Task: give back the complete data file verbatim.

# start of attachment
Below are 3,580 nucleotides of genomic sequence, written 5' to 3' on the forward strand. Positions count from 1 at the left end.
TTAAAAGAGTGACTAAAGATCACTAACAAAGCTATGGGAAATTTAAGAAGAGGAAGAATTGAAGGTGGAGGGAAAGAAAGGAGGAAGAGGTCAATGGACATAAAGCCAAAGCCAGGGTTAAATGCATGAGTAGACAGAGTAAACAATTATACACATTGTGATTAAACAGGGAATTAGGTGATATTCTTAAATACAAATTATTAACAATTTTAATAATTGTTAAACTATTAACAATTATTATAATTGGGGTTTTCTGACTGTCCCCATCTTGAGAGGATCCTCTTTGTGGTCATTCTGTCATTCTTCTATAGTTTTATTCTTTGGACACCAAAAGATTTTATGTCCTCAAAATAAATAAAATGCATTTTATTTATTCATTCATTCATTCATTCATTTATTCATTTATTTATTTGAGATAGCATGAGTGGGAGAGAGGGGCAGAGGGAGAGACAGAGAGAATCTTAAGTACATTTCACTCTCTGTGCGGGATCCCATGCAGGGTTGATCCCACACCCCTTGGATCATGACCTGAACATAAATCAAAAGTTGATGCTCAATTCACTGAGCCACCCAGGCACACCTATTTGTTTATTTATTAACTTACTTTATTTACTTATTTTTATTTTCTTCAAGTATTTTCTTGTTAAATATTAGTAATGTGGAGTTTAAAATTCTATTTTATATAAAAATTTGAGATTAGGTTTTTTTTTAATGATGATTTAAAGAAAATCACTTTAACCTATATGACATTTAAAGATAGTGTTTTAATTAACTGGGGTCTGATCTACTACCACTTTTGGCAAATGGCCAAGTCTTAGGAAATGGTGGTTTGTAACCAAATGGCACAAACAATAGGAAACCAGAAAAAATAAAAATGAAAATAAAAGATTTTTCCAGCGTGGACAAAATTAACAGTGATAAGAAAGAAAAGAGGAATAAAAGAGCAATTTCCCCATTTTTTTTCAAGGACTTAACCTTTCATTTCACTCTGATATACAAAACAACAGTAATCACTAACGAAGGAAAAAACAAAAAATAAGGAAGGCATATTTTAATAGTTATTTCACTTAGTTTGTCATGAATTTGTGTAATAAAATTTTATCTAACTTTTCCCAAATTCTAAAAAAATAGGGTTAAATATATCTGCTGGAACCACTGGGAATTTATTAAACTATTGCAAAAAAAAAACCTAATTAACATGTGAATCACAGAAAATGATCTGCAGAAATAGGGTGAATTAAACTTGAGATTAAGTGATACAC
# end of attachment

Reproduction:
Below are 3,580 nucleotides of genomic sequence, written 5' to 3' on the forward strand. Positions count from 1 at the left end.
TTAAAAGAGTGACTAAAGATCACTAACAAAGCTATGGGAAATTTAAGAAGAGGAAGAATTGAAGGTGGAGGGAAAGAAAGGAGGAAGAGGTCAATGGACATAAAGCCAAAGCCAGGGTTAAATGCATGAGTAGACAGAGTAAACAATTATACACATTGTGATTAAACAGGGAATTAGGTGATATTCTTAAATACAAATTATTAACAATTTTAATAATTGTTAAACTATTAACAATTATTATAATTGGGGTTTTCTGACTGTCCCCATCTTGAGAGGATCCTCTTTGTGGTCATTCTGTCATTCTTCTATAGTTTTATTCTTTGGACACCAAAAGATTTTATGTCCTCAAAATAAATAAAATGCATTTTATTTATTCATTCATTCATTCATTCATTTATTCATTTATTTATTTGAGATAGCATGAGTGGGAGAGAGGGGCAGAGGGAGAGACAGAGAGAATCTTAAGTACATTTCACTCTCTGTGCGGGATCCCATGCAGGGTTGATCCCACACCCCTTGGATCATGACCTGAACATAAATCAAAAGTTGATGCTCAATTCACTGAGCCACCCAGGCACACCTATTTGTTTATTTATTAACTTACTTTATTTACTTATTTTTATTTTCTTCAAGTATTTTCTTGTTAAATATTAGTAATGTGGAGTTTAAAATTCTATTTTATATAAAAATTTGAGATTAGGTTTTTTTTTAATGATGATTTAAAGAAAATCACTTTAACCTATATGACATTTAAAGATAGTGTTTTAATTAACTGGGGTCTGATCTACTACCACTTTTGGCAAATGGCCAAGTCTTAGGAAATGGTGGTTTGTAACCAAATGGCACAAACAATAGGAAACCAGAAAAAATAAAAATGAAAATAAAAGATTTTTCCAGCGTGGACAAAATTAACAGTGATAAGAAAGAAAAGAGGAATAAAAGAGCAATTTCCCCATTTTTTTTCAAGGACTTAACCTTTCATTTCACTCTGATATACAAAACAACAGTAATCACTAACGAAGGAAAAAACAAAAAATAAGGAAGGCATATTTTAATAGTTATTTCACTTAGTTTGTCATGAATTTGTGTAATAAAATTTTATCTAACTTTTCCCAAATTCTAAAAAAATAGGGTTAAATATATCTGCTGGAACCACTGGGAATTTATTAAACTATTGCAAAAAAAAAACCTAATTAACATGTGAATCACAGAAAATGATCTGCAGAAATAGGGTGAATTAAACTTGAGATTAAGTGATACAC